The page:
At the same time, several new structures appeared in the parish. The Sobieski Stuarts built a new mansion house on the island of Eilean Aigas in the Beauly River that still stands today. The new Lord Lovat also commissioned a Catholic chapel to be built in Strathglass, to the parish's northwest, marking an important shift back towards public tolerance of Catholicism, now that Jacobitism was no longer a political threat.[7]

Socioeconomic changeEdit

Usage of Gaelic declined rapidly over the course of the 19th century, as six new schools (including the first girls school) in the parish spread English literacy, and the Highlands' economy grew more interlinked with the British Empire.[7]

Living costs for local tenants rose dramatically in the early-19th century, from a maximum of L. 1 per acre in 1794 to an average of L. 1, 10s. per acre in 1841. At the same time, leases had become too short for tenants to "incur the expense of planting" i.e. improve poor land.[7] Furthermore, Kiltarlity's population increased from 2,495 in 1794 to 2,881 in 1841,[7] likely due to advancements in medicine and changing norms around marriage.[8]

With more tenants competing for less available and lower-quality land, greater English literacy rates, and the onset of the Highland Potato Famine from 1846 to 1856, yet more parishioners would have emigrated during the late-19th century. This is without even considering land clearances in the area, for which there is evidence in a Gaelic poem titled Theid Sinn a dh'America, written c. 1801 by an unknown bard from Strathglass:

“A plague on the landlords,

with their greed for money;

they prefer flocks of sheep

to their own armed hosts.”

(Translated from Gaidhlig)[9]

20th centuryEdit


Kiltarlity's population of feral goats, roaming since the Clearances, had disappeared by 1963. Myxomatosis plague in the early-20th century led to the temporary extinction of wild rabbits in the area. Native species like grouse, deer, and trout continued to flourish.[3]

Economic changeEdit

By the mid-20th century, the crofting way of life in Kiltarlity had died out. Largescale industrial farming replaced it, including Lord Lovat's extensive cattle ranches. Mechanisation of agriculture put many young men out of work, whilst centralisation around Inverness led to the closure of the village blacksmith, shoemaker, tailor, and public house. Most Kiltarlity residents now earned their living outside the village, either in Beauly or Inverness.[3]

From the 1910s to 1930s, deer-stalking and salmon-fishing in the parish became a popular tourist attraction for wealthy English and American visitors. This created high profits for Kiltarlity's main landowners. Due to high taxation from the 1940s onwards and poor maintenance of game stock, however, the industry declined rapidly.[3]

New lifestylesEdit

The popularisation of automobiles in Kiltarlity in the 20th century came at the benefit of service-providers in nearby Beauly and Inverness, but to the detriment of local merchants and shopkeepers. With many new roads for cars and buses, Kiltarlity shifted from a self-sustaining, semi-isolated community to a commuter town for Inverness. This has led to several new housing estates over the decades, continuing today as land around the central village is developed.[3]

With the establishment of the North of Scotland Hydro-Electric Board and construction of hydroelectric dams on the River Beauly in the 1940s and 50s, most homes in Kiltarlity quickly gained electricity. Some houses retained wood and coal fires for heating, while peat-cutting disappeared almost entirely.[3]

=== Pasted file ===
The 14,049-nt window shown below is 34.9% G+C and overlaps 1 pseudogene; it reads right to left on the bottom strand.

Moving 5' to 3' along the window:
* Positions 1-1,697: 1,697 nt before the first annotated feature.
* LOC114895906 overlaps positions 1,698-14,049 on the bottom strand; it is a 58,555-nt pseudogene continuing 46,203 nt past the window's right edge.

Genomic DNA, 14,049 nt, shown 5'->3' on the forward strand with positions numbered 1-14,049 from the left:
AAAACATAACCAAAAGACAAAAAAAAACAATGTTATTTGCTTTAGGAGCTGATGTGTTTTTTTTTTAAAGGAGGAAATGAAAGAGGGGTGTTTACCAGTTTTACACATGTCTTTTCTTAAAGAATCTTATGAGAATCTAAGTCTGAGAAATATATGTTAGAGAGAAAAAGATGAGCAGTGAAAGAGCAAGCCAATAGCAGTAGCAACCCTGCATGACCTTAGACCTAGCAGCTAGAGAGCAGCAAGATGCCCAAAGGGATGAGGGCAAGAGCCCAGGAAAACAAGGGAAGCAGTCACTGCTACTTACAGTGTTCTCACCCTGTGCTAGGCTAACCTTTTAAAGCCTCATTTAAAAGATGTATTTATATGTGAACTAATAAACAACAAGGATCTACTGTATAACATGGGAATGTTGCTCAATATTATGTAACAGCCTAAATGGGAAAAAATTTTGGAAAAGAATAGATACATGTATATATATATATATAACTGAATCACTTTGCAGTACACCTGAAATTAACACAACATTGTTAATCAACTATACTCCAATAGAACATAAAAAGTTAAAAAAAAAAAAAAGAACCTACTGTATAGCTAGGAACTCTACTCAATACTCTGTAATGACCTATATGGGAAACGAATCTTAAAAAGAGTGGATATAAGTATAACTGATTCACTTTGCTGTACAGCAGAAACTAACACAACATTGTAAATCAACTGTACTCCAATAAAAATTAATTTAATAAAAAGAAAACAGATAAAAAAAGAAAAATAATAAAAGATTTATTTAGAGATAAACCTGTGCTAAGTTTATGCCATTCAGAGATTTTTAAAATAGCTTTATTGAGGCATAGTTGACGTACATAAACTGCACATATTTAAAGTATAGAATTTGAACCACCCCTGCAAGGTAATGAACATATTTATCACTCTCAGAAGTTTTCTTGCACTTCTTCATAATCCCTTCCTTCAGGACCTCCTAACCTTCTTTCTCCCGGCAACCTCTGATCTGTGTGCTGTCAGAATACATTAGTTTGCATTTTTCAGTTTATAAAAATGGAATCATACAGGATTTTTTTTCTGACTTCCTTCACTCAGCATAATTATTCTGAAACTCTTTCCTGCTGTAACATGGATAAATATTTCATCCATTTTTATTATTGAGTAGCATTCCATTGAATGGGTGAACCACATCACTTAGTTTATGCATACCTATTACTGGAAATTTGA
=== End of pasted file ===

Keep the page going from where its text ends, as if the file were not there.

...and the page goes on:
By the 1960s, Gaelic had almost completely disappeared from the parish, only present among the oldest generations. Local church services in Gaelic ended in 1940. Nonetheless, "the old Highland custom of warm hospitality persist[ed]"—including cèilidhs and open doors.[3]

After its peak in 1861 of 2,965, Kiltarlity's population consistently decreased, the decline accelerating in the early-20th century due to emigration. Many young men in the village did not come back from WW1 and WW2. By 1961, the population was only 1,184.[3]


The name 'Kiltarlity' is of disputed origin. The Old Statistical Account for the parish of Kiltarlity cites it as deriving from a corruption of the Latin cella, meaning 'the worship place of a saint', and St. Thalargus—a figure of unknown origin.[4]

The New Statistical Account, written 47 years later, offers an alternative explanation for the parish name. It notes the presence of a Clach Tarrail (Gaelic for 'Tarrail's stone') a 1/2 mile southwest of the old village kirk. Hence, the author translates 'Kiltarlity' as 'sepultre of Tarrail' though again, 'Tarrail' remains an unknown figure.[7]

A final explanation from a University of St Andrews study points to the Gaelic translation of Cill Targhlain, meaning 'Church of Talorgan'. This was the name of several historic (and legendary) Pictish kings, with similarly dedicated churches in Aberdeenshire and Skye.[10]

In the past, 'Kiltarlity' referred to the entire parish, known in Scottish Gaelic as Bràigh na h-Àirde ('summit of the high place'). This included a number of surrounding hamlets. The main settlement was known as Aultfearna (Gaelic) or Allarburn (Scots), referring to the alder trees that grow on the banks of the Bruiach Burn, which runs through the village. Nowadays however, this settlement is signposted as Kiltarlity Village, and usually referred to as simply Kiltarlity.


  1. ^ a b "About Kiltarlity". Kiltarlity Community Council. 2022.
  2. ^ a b c d e f Kennedy, Allan Douglas (2014). "The Condition of the Restoration Church of Scotland in the Highlands". The Journal of Ecclesiastical History. Cambridge University Press. 65.
  3. ^ a b c d e f g h i Fraser, William. The Third Statistical Account of Scotland: Inverness-Shire. pp. 218–224.
  4. ^ a b c d e f g h Fraser, John (1794). The Statistical Account of Scotland Vol. XIII. Edinburgh: William Creech.
  5. ^ Robb, George (1990). "Popular Religion and the Christianization of the Scottish Highlands in the Eighteenth and Nineteenth Centuries". The Journal of Religious History. 16: 25.
  6. ^ Alston, David (2021). "Fraser of Belladrum". Slaves & Highlanders.
  7. ^ a b c d e f Fraser, Colin (1841). "Parish of Kiltarlity". The New Statistical Account. XIV.
  8. ^ Sprott, Gavin (2011). Farming and the Land. Edinburgh: J. Donald. pp. 17, 35.
  9. ^ MacDonnell, Margaret (1982). The Emigrant Experience: Songs of Highland Emigrants in North America. Toronto: University of Toronto Press. p. 63.